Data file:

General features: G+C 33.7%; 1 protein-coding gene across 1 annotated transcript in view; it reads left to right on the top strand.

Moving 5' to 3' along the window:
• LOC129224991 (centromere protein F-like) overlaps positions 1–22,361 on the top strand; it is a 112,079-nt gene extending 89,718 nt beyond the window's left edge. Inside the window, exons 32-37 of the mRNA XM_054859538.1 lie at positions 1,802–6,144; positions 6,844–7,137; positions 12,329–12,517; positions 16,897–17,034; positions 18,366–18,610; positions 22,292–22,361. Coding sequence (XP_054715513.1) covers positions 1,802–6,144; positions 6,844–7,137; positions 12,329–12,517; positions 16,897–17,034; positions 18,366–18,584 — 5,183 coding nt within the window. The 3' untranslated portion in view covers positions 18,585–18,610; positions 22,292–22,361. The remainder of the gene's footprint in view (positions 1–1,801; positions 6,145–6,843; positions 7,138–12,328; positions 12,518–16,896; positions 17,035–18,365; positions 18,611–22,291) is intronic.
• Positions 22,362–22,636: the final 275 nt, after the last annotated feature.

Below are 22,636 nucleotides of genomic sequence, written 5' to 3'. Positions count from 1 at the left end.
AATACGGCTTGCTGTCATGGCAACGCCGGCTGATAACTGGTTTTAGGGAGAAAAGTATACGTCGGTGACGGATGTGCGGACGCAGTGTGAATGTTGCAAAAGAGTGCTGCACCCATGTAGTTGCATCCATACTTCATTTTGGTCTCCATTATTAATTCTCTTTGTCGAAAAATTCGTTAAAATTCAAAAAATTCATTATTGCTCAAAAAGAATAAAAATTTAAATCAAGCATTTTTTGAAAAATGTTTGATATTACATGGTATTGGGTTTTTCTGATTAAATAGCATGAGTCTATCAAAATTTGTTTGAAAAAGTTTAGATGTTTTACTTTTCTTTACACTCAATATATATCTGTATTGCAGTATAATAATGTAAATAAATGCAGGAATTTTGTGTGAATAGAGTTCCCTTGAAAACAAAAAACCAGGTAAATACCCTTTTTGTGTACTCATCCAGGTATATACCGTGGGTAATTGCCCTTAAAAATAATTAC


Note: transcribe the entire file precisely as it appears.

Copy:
General features: G+C 33.7%; 1 protein-coding gene across 1 annotated transcript in view; it reads left to right on the top strand.

Moving 5' to 3' along the window:
• LOC129224991 (centromere protein F-like) overlaps positions 1–22,361 on the top strand; it is a 112,079-nt gene extending 89,718 nt beyond the window's left edge. Inside the window, exons 32-37 of the mRNA XM_054859538.1 lie at positions 1,802–6,144; positions 6,844–7,137; positions 12,329–12,517; positions 16,897–17,034; positions 18,366–18,610; positions 22,292–22,361. Coding sequence (XP_054715513.1) covers positions 1,802–6,144; positions 6,844–7,137; positions 12,329–12,517; positions 16,897–17,034; positions 18,366–18,584 — 5,183 coding nt within the window. The 3' untranslated portion in view covers positions 18,585–18,610; positions 22,292–22,361. The remainder of the gene's footprint in view (positions 1–1,801; positions 6,145–6,843; positions 7,138–12,328; positions 12,518–16,896; positions 17,035–18,365; positions 18,611–22,291) is intronic.
• Positions 22,362–22,636: the final 275 nt, after the last annotated feature.

Below are 22,636 nucleotides of genomic sequence, written 5' to 3'. Positions count from 1 at the left end.
AATACGGCTTGCTGTCATGGCAACGCCGGCTGATAACTGGTTTTAGGGAGAAAAGTATACGTCGGTGACGGATGTGCGGACGCAGTGTGAATGTTGCAAAAGAGTGCTGCACCCATGTAGTTGCATCCATACTTCATTTTGGTCTCCATTATTAATTCTCTTTGTCGAAAAATTCGTTAAAATTCAAAAAATTCATTATTGCTCAAAAAGAATAAAAATTTAAATCAAGCATTTTTTGAAAAATGTTTGATATTACATGGTATTGGGTTTTTCTGATTAAATAGCATGAGTCTATCAAAATTTGTTTGAAAAAGTTTAGATGTTTTACTTTTCTTTACACTCAATATATATCTGTATTGCAGTATAATAATGTAAATAAATGCAGGAATTTTGTGTGAATAGAGTTCCCTTGAAAACAAAAAACCAGGTAAATACCCTTTTTGTGTACTCATCCAGGTATATACCGTGGGTAATTGCCCTTAAAAATAATTAC